In our previous posts we discussed how WEP is completely broken, known weaknesses with WPA, and bruteforcing WPA using AWS. This time around it’s time to look at “Enterprise” Wireless security. These are networks protected with EAP – Extensible Authentication Protocol.
However EAP is not just one protocol, but a collection of protocols – such as:
We won’t be breaking down every authentication method here, we’ll simply be highlighting that using Enterprise security for a wireless network doesn’t immediately remove all risk – and can in fact introduce more risk.
Both EAP-MSCHAPv2 and EAP-TTLS utilise password based authentication; for example to authenticate to Active Directory. This could be a machine account or a user account. This addresses one of the issues with WPA, which is the difficulty in revoking a user’s access to the network – as all devices use a single Pre-Shared Key (PSK).
Utilising Active Directory credentials instead mitigates this issue, by allowing a single user’s access to be revoked, however introduces the additional risk of the network only being as secure as the weakest password.
For protocols such as EAP-MSCHAPv2 and EAP-TTLS it may be possible to set up a malicious access point which accepts EAP authentication, and if the device or user enters their credentials they can be captured.
Generally these networks should be protected by a trusted X.509 certificate, although a threat actor may be able to use an illegitimate certificate (such as a self-signed one) and the user may connect anyway by “clicking through” any presented warnings.
A simple way to set up a network of this nature is using hostapd-wpe, which will set up a network with a chosen SSID, a crafted certificate, and listed for EAP authentication attempts.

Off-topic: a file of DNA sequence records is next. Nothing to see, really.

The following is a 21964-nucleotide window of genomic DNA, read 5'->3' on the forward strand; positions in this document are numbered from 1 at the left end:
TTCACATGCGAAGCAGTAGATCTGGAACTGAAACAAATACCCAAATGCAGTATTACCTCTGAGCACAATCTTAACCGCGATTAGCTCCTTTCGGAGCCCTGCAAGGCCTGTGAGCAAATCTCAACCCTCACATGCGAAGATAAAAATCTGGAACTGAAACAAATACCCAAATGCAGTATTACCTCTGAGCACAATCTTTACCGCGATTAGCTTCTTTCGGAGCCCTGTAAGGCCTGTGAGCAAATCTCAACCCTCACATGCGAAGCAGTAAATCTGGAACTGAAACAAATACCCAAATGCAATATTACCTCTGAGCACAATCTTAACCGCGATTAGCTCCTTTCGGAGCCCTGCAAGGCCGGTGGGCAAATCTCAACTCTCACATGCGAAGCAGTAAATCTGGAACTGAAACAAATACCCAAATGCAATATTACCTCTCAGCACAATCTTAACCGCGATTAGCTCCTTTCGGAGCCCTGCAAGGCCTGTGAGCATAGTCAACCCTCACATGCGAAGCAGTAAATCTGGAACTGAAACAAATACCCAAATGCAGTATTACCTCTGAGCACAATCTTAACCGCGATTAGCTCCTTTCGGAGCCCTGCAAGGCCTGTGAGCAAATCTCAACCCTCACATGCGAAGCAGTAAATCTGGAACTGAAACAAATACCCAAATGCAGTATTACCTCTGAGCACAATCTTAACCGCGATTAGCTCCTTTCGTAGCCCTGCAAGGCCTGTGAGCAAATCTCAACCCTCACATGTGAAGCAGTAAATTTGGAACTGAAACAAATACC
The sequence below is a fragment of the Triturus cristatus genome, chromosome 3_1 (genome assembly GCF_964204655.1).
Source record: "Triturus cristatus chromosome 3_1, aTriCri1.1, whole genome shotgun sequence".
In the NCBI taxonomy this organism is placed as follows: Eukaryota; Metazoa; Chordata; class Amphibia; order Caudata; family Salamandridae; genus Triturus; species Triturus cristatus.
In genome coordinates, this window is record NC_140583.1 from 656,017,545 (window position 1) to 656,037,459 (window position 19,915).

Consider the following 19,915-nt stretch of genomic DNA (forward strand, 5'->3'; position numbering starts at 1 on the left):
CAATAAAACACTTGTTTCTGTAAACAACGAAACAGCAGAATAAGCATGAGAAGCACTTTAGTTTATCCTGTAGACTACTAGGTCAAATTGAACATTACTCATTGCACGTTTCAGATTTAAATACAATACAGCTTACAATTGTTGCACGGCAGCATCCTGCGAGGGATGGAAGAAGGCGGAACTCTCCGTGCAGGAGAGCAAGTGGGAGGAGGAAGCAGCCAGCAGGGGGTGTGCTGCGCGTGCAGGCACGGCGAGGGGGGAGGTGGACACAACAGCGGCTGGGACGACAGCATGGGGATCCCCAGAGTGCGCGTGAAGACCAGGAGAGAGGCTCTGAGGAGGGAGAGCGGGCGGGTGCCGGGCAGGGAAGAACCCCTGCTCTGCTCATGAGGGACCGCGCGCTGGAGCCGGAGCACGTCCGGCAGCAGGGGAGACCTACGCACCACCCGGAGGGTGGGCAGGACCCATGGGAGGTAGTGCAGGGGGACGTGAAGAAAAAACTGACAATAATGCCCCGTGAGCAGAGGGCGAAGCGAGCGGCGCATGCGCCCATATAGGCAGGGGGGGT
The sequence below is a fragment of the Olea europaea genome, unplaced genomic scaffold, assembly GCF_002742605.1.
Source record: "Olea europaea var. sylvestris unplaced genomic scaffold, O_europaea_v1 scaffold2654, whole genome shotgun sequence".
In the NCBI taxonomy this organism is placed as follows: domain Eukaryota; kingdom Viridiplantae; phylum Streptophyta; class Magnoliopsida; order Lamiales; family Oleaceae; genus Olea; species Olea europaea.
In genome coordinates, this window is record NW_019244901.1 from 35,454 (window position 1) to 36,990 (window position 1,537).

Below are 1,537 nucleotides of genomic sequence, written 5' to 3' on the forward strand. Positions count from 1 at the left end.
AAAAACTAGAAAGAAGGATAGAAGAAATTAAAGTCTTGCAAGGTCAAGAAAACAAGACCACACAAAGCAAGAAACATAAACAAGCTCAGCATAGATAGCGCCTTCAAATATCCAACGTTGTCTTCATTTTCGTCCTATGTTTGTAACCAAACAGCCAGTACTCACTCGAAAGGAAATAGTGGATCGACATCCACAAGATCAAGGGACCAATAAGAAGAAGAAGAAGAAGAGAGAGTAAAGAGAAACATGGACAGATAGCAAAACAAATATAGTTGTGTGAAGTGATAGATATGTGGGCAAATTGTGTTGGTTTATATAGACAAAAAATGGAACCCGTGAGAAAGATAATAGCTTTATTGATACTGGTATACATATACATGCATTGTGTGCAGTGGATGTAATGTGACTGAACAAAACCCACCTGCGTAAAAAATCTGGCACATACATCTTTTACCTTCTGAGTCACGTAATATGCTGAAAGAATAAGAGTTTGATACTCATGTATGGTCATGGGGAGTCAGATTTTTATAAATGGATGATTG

It can be installed on Kali Linux with the following command:apt install hostapd-wpe python-jinja2
It’s also advised to stop NetworkManager to prevent it interfering.
service NetworkManager stop
Setting up the malicious access point can be done by modifying the configuration file at /etc/hostapd-wpe/hostapd-wpe.conf, however there’s a tool which will set up both the configuration file and the certificates for you:
You can then set up the network with:
python apd_launchpad.py -t [target] -s [ssid] -i [interface] -cn [common-name]
python apd_launchpad.py -t TestNetwork -s TestNetwork -i wlan0 -cn TestCompany.local
You may wish to change the eap_user_file variable in the resulting file to be the default:
A configuration file has been created using apd_launchpad.py
This can be launched by specifying the configuration file to hostapd-wpe:
The access point is now listening for user connections.
If a user attempts to connect to the network they will be asked for credentials, as such:
The login box may be shown.
The username will be send to the network (and displayed in the output of hostapd-wpe). The user will then be prompted with a warning asking the user if they were expecting the network:
A warning of sorts will be shown to users.
If they click to connect, hostapd-wpe will capture the credentials and display hashes to the screen:
Here the captured NETNTLM hashes are displayed by hostapd-wpe.
These hashes will also be logged in the hostapd-wpe.log file.
These can be cracked with hashcat using the following option:
hashcat -m 5500 hashfile.txt wordlist.txt
Hashcat has been used to crack the hash revealing the plaintext as “password”.
Here this tiny travel laptop has achieved 12860H/s, if you need more then check out our post on running Hashcat on AWS! A p3.16xlarge instance on AWS benchmarks at around 418GH/s.